Sixty-six loyalists executed on day of Gaddafi killing: report
Published Wednesday, October 17, 2012
New evidence has come to light implicating Misrata-based rebels in the execution of 66 detainees following the capture and death of Muammar Gaddafi at Sirte, a Human Rights Watch report released Wednesday said.
The report also alleges that a captured Gaddafi was brutally murdered by the rebels, contrary to Libyan authority claims that the former dictator had died in a cross-fire.
Video evidence shows a still alive Gaddafi being heavily beaten, and stabbed in the buttocks by a bayonet, with his ostensibly lifeless body being thrown into an ambulance shortly afterward. His publicly displayed corpse revealed a wound in the neck not seen in the video footage, mostly taken by rebels' phones.
The phone videos also indicated that scores of captives had been executed in what HRW said was the largest documented execution of detainees by anti-Gaddafi forces in last year's eight-month conflict in Libya.
“In case after case we investigated, the individuals had been videotaped alive by the opposition fights who held them, and then found dead hours later,” said Peter Bouckeart, emergencies direct at HRW.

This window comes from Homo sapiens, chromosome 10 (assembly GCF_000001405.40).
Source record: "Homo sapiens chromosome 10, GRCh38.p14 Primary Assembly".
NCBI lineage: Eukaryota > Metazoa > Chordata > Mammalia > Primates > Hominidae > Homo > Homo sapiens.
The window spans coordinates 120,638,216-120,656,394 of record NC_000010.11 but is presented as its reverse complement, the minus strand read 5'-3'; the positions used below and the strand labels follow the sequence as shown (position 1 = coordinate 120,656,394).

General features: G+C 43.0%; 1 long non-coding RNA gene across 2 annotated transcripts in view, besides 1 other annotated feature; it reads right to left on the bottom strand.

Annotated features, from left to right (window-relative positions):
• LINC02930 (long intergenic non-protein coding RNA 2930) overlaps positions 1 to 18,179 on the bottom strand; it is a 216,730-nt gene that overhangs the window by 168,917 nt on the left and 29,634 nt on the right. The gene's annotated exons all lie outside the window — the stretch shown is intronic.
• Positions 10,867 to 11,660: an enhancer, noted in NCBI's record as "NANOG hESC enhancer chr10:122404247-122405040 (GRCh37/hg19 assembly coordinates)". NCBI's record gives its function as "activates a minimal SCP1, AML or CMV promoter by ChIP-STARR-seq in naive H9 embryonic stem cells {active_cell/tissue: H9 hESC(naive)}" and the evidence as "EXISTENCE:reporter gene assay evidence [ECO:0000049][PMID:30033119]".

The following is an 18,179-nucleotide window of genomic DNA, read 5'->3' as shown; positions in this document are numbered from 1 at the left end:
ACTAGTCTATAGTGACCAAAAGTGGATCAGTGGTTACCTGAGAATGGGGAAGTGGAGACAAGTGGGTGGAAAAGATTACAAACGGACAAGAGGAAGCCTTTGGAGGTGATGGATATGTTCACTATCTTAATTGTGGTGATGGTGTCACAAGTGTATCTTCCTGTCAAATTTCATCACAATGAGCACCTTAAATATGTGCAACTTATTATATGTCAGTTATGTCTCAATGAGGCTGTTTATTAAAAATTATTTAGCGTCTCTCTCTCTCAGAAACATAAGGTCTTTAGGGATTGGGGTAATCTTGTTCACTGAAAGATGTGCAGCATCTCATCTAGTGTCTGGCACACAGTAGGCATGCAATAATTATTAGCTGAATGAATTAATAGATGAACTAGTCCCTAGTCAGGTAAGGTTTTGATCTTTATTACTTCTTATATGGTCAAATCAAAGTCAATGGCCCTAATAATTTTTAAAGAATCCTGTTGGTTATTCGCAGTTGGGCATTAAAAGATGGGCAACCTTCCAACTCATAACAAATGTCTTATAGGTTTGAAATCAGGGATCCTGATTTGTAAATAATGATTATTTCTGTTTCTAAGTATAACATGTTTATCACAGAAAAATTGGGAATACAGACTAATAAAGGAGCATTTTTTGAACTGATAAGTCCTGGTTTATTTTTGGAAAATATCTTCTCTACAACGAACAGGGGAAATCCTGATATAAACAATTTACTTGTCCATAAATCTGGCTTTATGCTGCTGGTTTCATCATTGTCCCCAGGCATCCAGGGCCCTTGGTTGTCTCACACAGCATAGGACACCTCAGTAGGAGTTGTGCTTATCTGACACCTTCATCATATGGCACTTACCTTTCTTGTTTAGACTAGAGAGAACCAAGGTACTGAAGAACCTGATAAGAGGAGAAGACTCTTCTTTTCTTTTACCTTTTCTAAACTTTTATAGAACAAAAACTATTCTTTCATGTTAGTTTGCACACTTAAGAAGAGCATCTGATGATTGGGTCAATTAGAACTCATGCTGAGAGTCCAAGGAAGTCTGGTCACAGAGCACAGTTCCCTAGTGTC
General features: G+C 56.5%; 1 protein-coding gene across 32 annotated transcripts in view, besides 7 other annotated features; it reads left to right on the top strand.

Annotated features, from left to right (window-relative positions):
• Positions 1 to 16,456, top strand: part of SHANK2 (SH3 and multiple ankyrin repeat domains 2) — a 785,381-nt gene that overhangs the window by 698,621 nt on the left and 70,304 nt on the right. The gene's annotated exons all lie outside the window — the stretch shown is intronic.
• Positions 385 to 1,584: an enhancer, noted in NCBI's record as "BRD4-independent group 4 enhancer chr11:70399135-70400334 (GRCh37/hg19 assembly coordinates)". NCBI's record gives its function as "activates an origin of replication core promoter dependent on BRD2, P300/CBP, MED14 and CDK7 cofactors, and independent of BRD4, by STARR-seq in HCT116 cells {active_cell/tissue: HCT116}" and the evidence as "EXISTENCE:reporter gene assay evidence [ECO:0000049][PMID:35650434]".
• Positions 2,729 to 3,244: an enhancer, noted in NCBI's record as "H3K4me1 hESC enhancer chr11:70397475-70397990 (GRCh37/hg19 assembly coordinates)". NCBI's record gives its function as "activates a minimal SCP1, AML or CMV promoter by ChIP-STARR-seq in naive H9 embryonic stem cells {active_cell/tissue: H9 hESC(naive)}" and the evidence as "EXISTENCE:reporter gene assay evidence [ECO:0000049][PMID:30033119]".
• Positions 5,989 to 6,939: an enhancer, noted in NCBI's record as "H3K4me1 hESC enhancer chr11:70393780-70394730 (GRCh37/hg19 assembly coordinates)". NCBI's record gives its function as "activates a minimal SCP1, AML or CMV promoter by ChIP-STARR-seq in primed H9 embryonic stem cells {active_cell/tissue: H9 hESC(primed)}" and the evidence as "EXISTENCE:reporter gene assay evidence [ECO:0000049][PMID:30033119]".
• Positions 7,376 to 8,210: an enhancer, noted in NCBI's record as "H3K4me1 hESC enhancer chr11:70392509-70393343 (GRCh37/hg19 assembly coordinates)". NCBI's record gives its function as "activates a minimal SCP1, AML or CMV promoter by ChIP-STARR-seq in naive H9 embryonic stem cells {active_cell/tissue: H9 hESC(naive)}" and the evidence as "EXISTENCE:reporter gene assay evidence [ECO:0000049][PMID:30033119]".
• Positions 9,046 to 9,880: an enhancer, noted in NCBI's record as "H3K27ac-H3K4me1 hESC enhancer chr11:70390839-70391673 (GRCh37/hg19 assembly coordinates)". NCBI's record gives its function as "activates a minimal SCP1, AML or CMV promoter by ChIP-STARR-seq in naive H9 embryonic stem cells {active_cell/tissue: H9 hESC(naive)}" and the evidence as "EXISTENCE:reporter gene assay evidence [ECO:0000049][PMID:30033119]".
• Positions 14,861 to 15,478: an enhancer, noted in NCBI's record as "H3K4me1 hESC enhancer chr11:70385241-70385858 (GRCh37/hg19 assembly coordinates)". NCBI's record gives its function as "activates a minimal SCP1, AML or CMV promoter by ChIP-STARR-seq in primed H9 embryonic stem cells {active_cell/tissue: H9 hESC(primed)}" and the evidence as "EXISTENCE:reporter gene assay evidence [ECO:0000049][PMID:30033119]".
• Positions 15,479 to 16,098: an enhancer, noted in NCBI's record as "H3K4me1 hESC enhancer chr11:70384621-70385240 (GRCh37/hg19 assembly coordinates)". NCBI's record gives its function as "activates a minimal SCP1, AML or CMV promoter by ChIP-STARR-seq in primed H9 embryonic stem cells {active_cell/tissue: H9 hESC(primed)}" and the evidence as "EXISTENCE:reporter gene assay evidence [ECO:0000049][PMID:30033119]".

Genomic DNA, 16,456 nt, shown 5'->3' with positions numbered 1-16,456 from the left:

“Our strongest evidence for these executions comes from the footage filmed by the opposition forces, and the physical evidence at the Mahari Hotel, where the 66 bodies were found.”
Hospital morgue photos established that at least 17 of the detained in phone videos were executed at the Mahari hotel.
HRW says the evidence also indicates that the late dictator's son, Mutassim Gaddafi had been wounded in the battle at Sirte, taken to Misrata and was killed there.
The advocacy group suspects that authorities has not undertaken an inquiry into the events of the fateful day, despite claiming that it has.
International law prohibits the execution of prisoners of war, and the United Nations Security Council has tasked the International Criminal Court with investigating and prosecuting war crimes committed in Libya after February 15, 2011.